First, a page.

The recent bus hijacking in Manila once again placed the Philippines under an unpleasant media spotlight this week, with the BBC and CNN rightfully decrying the incompetence of the local authorities. Eight tourists died at the end of the bus hijacking, mostly due to the Manila police’s self-admitted “inadequate capability, skills, equipment and planning.”
As a travel writer living in Manila, I’m of two minds on the matter. I grieve along with other Manila residents, as these were eight tourist deaths in our backyard that should never have happened. On the other hand… “Philippines disaster” seems to be the default setting for any news coverage of this part of the world.
It’s not entirely undeserved. Filipinos have long suffered under years of corrupt government and backward theocracy, with no end in sight. Official responses to major disasters vary from the barely viable to the outright incompetent, with this week’s police failure being very much the latter. (I had to check a few times if Frank Drebin had been inexplicably put in charge of the Manila SWAT team.)
Yet this reflects unfairly on the parts of the Philippines that are, in not so many words, awesome. Anybody who’s gone kayaking on the lagoons of El Nido or eaten durian on the streets of Davao City will tell you that the disaster/corruption/foreigner danger media tropes are overblown.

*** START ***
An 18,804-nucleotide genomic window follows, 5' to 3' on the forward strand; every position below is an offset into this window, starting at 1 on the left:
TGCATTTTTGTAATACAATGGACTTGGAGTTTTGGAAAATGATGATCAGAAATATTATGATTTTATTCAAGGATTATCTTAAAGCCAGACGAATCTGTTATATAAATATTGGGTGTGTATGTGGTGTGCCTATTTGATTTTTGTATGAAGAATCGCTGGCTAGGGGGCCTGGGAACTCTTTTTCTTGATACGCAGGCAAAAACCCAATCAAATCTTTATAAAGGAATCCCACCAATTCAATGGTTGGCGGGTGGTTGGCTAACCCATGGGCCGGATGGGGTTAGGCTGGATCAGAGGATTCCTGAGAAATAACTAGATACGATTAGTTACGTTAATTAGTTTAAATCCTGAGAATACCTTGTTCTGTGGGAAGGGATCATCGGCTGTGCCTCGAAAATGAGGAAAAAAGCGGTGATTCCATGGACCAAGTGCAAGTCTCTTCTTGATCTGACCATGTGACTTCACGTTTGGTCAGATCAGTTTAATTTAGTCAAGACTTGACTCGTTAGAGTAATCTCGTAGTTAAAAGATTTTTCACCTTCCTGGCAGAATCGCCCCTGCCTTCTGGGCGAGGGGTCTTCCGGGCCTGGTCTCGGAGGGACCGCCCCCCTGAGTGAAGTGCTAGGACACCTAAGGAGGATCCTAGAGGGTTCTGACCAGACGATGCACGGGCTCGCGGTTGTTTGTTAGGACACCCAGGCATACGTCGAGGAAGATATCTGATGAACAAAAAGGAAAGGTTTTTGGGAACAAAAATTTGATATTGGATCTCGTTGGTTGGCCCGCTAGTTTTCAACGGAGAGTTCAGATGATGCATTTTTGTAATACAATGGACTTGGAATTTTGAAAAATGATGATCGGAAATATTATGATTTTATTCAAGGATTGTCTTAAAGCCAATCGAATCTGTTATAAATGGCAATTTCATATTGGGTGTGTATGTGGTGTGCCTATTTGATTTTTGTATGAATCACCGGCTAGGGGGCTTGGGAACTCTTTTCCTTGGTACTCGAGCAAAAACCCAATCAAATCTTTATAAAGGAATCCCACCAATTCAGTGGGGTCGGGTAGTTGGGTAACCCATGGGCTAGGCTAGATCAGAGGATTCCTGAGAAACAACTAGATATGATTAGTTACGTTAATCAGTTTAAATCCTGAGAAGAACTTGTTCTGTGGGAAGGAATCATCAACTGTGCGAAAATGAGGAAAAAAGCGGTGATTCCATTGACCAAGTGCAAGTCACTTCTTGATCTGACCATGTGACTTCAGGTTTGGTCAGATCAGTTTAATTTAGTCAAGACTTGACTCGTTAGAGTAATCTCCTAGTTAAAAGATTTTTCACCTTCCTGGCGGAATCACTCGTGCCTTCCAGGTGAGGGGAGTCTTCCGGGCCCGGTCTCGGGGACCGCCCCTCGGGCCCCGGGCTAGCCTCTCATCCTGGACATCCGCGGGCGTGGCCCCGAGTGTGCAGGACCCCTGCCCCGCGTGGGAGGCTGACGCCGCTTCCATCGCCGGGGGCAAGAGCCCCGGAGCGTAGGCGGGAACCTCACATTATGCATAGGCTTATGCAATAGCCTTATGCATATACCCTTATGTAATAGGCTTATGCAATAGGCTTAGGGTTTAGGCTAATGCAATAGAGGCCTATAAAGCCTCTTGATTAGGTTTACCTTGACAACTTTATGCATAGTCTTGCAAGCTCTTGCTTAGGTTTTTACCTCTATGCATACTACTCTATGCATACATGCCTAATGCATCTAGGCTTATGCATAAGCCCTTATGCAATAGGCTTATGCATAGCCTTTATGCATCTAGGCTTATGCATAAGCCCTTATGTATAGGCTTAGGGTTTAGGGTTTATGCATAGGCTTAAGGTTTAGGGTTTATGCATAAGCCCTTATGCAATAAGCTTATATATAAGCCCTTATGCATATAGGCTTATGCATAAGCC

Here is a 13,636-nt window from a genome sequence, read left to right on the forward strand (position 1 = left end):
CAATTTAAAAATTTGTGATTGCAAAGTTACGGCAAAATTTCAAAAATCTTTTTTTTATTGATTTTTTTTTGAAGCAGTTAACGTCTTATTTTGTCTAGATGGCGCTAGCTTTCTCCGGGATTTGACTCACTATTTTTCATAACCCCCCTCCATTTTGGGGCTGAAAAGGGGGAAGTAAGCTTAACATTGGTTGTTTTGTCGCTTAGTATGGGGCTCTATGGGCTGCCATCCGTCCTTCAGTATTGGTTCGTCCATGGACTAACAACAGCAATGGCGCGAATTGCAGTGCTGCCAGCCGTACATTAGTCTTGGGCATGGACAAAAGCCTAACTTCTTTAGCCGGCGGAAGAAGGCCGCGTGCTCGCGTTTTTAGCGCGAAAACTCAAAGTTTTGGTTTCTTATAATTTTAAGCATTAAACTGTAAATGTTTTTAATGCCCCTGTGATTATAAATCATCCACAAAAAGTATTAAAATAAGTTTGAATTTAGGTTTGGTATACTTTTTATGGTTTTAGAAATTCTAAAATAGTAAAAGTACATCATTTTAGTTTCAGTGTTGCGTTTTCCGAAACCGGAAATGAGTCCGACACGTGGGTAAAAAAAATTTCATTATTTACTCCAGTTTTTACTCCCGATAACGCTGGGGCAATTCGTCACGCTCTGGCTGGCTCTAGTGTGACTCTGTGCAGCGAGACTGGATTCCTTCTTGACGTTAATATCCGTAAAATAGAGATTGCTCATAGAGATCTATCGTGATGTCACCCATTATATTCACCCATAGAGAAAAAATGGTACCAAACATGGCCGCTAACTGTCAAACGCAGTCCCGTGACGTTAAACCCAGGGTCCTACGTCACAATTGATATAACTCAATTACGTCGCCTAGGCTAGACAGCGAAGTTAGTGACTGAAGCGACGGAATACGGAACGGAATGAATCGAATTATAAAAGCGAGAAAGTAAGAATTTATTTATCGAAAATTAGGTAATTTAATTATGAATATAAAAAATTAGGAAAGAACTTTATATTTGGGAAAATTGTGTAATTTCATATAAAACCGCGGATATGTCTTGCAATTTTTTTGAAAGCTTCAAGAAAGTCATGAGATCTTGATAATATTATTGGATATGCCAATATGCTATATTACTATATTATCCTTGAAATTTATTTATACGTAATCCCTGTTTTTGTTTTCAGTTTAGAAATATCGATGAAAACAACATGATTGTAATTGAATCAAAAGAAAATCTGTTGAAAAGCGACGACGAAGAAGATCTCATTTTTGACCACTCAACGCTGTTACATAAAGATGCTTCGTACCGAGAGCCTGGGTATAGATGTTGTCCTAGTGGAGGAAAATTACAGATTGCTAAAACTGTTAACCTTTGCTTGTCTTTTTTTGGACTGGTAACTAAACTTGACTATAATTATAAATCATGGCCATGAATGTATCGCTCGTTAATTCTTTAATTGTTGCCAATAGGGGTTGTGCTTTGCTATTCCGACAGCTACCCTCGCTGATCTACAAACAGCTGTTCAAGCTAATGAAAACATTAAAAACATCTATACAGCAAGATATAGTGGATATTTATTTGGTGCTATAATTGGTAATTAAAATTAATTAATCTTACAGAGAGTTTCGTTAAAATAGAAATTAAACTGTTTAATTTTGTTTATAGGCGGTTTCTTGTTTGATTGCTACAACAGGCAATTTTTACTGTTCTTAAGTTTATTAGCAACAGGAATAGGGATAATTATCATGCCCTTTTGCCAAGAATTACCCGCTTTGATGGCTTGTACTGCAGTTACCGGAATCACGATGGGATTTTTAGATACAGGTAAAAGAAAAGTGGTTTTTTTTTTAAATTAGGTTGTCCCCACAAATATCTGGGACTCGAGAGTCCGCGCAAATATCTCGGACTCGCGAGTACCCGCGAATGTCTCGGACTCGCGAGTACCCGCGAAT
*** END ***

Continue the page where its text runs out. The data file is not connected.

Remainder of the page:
In many places in the Philippines, the system does work. The locals do look out for their foreign guests. The taxi drivers are honest and don’t gouge anybody who’s obviously foreign.
But frustratingly, these facts don’t fit in with the lazily-reported media conclusion that the Philippines is dangerous to foreigners. It’s true to a certain extent, as it’s true for any country, but probably not to the extent that CNN would have you believe.
For good or ill, the bad-news trope about the Philippines keeps tourist levels low. That’s less tourists that can get picked off by crazed hijackers, but that’s also less tourists that get to chill out in Boracay. That’s less paperwork for the already overworked U.S. Embassy in the Philippines, but that’s less income overall for the one in ten Filipinos who depend on the country’s tourism industry.
Speaking as a travel writer who considers Southeast Asia his particular beat, and also speaking as a citizen of the Philippines, that’s unfair for almost everyone — the tourists who miss out, the locals who earn less, and the travel writers (like yours truly) caught in between.
This travel writer struggled for a bit to write an ending to this essay that would satisfy everyone. But nobody wins this round: not the citizens of Hong Kong who get their compatriots back in body bags, not the other parts of the Philippines who see their tourism livelihoods stagnate for yet another year, and certainly not the tourists who get scared off from visiting the Philippines.
I guess the news cycle wins this one again, at one whole country’s expense.
Image © Sakuradate / Creative Commons; Michael R. AquinoPowered by Sidelines